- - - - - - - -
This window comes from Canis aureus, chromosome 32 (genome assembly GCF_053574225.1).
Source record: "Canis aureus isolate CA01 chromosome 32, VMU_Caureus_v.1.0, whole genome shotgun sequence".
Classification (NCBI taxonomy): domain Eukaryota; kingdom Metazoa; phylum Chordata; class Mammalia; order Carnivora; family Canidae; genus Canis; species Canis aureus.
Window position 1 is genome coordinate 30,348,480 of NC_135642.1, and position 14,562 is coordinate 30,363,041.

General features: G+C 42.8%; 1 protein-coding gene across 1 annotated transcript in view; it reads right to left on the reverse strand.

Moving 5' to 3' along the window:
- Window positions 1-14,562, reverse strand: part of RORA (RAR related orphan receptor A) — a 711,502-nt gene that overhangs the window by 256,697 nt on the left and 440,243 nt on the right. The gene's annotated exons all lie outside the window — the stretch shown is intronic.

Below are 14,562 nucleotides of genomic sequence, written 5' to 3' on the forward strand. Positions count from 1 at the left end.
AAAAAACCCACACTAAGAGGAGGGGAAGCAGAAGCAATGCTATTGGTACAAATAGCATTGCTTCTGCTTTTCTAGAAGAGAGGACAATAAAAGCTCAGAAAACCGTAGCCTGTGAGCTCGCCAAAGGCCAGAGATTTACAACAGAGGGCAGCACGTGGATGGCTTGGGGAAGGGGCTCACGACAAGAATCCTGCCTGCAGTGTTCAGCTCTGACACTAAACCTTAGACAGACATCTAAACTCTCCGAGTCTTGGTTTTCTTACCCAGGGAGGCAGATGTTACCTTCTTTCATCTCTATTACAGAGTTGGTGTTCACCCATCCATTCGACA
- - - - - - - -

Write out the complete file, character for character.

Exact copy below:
This window comes from Canis aureus, chromosome 32 (genome assembly GCF_053574225.1).
Source record: "Canis aureus isolate CA01 chromosome 32, VMU_Caureus_v.1.0, whole genome shotgun sequence".
Classification (NCBI taxonomy): domain Eukaryota; kingdom Metazoa; phylum Chordata; class Mammalia; order Carnivora; family Canidae; genus Canis; species Canis aureus.
Window position 1 is genome coordinate 30,348,480 of NC_135642.1, and position 14,562 is coordinate 30,363,041.

General features: G+C 42.8%; 1 protein-coding gene across 1 annotated transcript in view; it reads right to left on the reverse strand.

Moving 5' to 3' along the window:
- Window positions 1-14,562, reverse strand: part of RORA (RAR related orphan receptor A) — a 711,502-nt gene that overhangs the window by 256,697 nt on the left and 440,243 nt on the right. The gene's annotated exons all lie outside the window — the stretch shown is intronic.

Below are 14,562 nucleotides of genomic sequence, written 5' to 3' on the forward strand. Positions count from 1 at the left end.
AAAAAACCCACACTAAGAGGAGGGGAAGCAGAAGCAATGCTATTGGTACAAATAGCATTGCTTCTGCTTTTCTAGAAGAGAGGACAATAAAAGCTCAGAAAACCGTAGCCTGTGAGCTCGCCAAAGGCCAGAGATTTACAACAGAGGGCAGCACGTGGATGGCTTGGGGAAGGGGCTCACGACAAGAATCCTGCCTGCAGTGTTCAGCTCTGACACTAAACCTTAGACAGACATCTAAACTCTCCGAGTCTTGGTTTTCTTACCCAGGGAGGCAGATGTTACCTTCTTTCATCTCTATTACAGAGTTGGTGTTCACCCATCCATTCGACA